Prebiotics and health: Clinical implications
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Professor Department of Biotechnology, Punjabi University, Patiala-147002, Punjab, India. e-mail: email@example.com. Ph.No.9878263077
Prebiotic agents have been shown to have significant clinical beneficial effects in the prevention and management of gastrointestinal and non- gastrointestinal conditions. Prebiotics are short chain fatty carbohydrates that alter the composition or metabolism, of the gut microbiota in a beneficial manner. It is therefore expected that prebiotics will improve health in a way similar to probiotics, whilst at the same time being cheaper, and carrying less risk and being easier to incorporate into the diet than probiotics. These observations have led to work demonstrating that an important mechanism of these agents in their close interaction with the gut associated lymphoid tissue [GALT]. The preliminary finding of several recent human clinical trials reviewed in this article indicates that prebiotics may indeed prove to be beneficial dietry supplement, in the context of novel nutritional strategies for the management and systemic conditions.
Humans, Prebiotics, Health effects
The term âprebioticâ was coined in 1995 by Prof Glenn Gibson and Prof Marcel Roberfroid. They defined it as a ânon-digestible food ingredient that beneficially affects the host by selectively stimulating the growth and/or activity of one or a limited number of bacteria in the colon, and thus improves host healthâ (1).
Prebiotics are important because of: [i] the growing belief that there is such a thing as a healthy or balanced gut microbiota, [ii] the demonstration that prebiotics can alter the composition of the microbiota towards this more healthy profile, [iii] as an alternative to probiotics, which can be difficult to handle in some foodstuffs, but whose benefits to health in terms of diarrhea prevention and immunomodulation are becoming increasingly well established and [iv] because prebiotics currently in use, especially inulin and its derivatives, and galacto-oligosaccharides [GOS] are relatively cheap to manufacture or extract from plant sources. In addition to having beneficial effects on the gut microbiota and host, they are also valuable functional ingredients in foods with the potential to give fat-based spreads and dairy products with improved organoleptic properties. Gibson et al (2) reviewed their original prebiotic concept in the light of research published over the past 10 years, particularly the three key aspects of the original definition: [i] resistance to digestion, [ii] fermentation by the large intestinal microbiota and [iii] a selective effect on the microbiota that has associated health-promoting effects. It is now proposed that âA prebiotic is a selectively fermented ingredient that allows specific changes, both in the composition and/or activity in the gastrointestinal microbiota that confers benefits upon host well-being and healthâ. The key ideas in both this and the earlier definition are âselectiveâ and âbenefit/improve host healthâ (2).
Sources and Effective dose
Prebiotics are found naturally in many plants including leeks, onions, wheat, garlic, chicory root and artichokes where they function as storage carbohydrates and soluble fibers in pulses, fruit and some cereal products. A number of poorly digested carbohydrates fall into this category of prebiotics including certain fibers and resistant starch (3) but the most widely described prebiotics are nondigestible oligosaccharides [NDOâs]. These are low molecular weight carbohydrates with 2-10 degree of polymerization, which are poorly digested in the small intestine thus reaching the colon largely unaltered and can act as a substrate for the colonic micro flora. Effective doses of oligosaccharides are in the range of 5-10 grams/day for healthy adults. Doses less than 5 grams are generally considered ineffective (2), (4). Here a review of published evidence on the health effects of prebiotics in humans is given.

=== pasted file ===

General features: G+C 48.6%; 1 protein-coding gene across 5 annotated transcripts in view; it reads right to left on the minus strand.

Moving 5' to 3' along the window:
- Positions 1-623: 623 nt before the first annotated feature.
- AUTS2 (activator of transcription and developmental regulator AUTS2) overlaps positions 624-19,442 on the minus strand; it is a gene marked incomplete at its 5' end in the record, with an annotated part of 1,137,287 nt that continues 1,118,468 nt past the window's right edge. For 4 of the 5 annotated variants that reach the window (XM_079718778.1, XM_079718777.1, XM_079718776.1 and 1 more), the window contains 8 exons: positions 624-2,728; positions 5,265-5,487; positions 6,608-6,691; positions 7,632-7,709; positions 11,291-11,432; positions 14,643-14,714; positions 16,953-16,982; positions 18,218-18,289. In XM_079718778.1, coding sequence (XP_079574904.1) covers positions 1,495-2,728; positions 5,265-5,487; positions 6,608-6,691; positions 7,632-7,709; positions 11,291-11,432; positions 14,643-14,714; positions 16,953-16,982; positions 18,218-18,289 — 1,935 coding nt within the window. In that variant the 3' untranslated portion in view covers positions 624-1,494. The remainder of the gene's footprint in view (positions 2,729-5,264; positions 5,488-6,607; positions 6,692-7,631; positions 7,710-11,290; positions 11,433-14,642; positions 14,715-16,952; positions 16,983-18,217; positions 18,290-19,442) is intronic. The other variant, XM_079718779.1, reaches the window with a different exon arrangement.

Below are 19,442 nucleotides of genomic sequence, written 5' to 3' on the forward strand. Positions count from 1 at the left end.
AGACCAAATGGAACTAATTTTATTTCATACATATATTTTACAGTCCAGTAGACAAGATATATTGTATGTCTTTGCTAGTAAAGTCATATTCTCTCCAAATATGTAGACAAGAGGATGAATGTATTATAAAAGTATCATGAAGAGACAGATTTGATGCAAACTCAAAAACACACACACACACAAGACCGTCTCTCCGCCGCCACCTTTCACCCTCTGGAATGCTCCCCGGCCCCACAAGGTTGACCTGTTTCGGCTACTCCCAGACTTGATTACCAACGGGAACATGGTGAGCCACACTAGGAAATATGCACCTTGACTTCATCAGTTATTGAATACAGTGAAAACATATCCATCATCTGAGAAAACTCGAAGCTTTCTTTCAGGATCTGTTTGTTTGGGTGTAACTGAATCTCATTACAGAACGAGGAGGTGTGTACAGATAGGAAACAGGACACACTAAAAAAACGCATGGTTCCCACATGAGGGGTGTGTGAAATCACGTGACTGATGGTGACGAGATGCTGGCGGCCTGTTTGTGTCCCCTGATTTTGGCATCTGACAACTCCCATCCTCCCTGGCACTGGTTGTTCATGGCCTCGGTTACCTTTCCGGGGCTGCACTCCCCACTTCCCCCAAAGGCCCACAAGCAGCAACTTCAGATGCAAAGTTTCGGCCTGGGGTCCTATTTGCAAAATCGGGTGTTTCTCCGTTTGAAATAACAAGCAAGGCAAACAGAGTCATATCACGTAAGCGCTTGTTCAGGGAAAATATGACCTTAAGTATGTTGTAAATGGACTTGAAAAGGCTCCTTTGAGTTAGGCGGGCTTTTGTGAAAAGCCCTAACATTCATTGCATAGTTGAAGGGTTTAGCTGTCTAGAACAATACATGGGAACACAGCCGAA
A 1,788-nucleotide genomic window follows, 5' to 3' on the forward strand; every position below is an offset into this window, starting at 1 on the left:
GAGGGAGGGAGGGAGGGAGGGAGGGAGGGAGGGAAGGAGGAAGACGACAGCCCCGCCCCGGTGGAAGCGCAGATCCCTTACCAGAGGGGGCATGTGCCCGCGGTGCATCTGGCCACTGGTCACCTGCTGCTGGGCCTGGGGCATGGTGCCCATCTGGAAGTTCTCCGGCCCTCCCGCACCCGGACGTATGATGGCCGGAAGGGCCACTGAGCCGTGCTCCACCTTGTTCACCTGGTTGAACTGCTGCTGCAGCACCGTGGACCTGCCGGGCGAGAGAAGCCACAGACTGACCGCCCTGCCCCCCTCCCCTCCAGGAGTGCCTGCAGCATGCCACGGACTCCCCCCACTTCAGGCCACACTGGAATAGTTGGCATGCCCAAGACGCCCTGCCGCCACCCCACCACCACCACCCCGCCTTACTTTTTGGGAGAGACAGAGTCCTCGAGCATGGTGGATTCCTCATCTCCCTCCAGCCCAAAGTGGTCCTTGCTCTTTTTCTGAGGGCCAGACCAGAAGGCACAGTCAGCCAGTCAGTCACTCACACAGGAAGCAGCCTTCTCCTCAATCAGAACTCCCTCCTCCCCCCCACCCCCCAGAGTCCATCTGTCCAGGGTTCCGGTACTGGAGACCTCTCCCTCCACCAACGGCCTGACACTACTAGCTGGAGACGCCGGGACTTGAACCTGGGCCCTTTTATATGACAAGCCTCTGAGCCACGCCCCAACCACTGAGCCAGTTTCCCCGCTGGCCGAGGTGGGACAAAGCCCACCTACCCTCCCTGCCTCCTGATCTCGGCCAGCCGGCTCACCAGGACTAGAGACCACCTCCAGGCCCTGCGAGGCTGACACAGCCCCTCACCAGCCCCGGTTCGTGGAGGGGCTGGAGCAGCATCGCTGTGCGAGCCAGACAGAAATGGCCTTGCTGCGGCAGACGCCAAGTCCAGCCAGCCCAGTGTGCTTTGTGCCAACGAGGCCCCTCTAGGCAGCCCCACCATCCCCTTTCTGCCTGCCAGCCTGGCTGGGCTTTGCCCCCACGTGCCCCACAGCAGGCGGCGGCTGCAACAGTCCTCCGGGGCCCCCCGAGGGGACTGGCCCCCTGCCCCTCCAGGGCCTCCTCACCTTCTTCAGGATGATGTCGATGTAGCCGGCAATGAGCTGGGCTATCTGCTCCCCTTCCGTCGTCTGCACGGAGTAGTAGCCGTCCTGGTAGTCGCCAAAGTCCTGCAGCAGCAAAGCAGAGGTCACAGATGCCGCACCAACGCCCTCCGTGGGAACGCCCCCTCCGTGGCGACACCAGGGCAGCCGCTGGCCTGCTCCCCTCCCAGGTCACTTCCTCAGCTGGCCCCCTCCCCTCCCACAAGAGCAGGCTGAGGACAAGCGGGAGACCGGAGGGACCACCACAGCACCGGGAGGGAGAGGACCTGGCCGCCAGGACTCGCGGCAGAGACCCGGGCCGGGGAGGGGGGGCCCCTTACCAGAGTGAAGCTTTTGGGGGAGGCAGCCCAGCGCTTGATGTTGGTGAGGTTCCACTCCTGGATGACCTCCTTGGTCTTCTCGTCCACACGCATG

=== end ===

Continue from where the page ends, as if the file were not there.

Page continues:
Characteristics features of Prebiotics
There are many carbohydrates that are non-digestible, hence called dietary fibers. If fermented they promote bacterial growth but only a few are true prebiotics that meet all the criteria. The definition is important because it clearly outlines the three criteria that must be met before an ingredient can be classified as a prebiotic, namely that it should: Besides being non-digestible oligosaccharide, which selectively stimulate the growth and/or metabolic activity of the âgoodâ some more criteria have been recommended;
â¢ It may not be hydrolyzed or absorbed in the upper gastrointestinal tract.
â¢ It should alter the colonic micro flora in favour of a composition more favorable to the individualâs health.
â¢ It must induce luminal or systemic effects which effect a beneficial change in the health of the host organism.
â¢ Be fermented by bacteria in the large intestines.
â¢ It should improve co
The review of literature reveals that prebiotics, the ânon-digestible food ingredient beneficially affects the host by selectively stimulating the growth and/or activity of one or a limited number of bacteria in the colon, and thus improves host healthâ (1). Have positive health effects which include anticancerous effect, anticholestereamic effect, helps in change in the micbiota of the gut and mineral absorption and bones overcome bowel habit and constipation, inflammatory bowel disease, and antibiotic associated diarrhea. These effects have been shown due to effect of prebiotics on microflora and environment of the intestine. Work needs to be carried out to understand the mechanism of health effects of prebiotics especially on the effect immune response.
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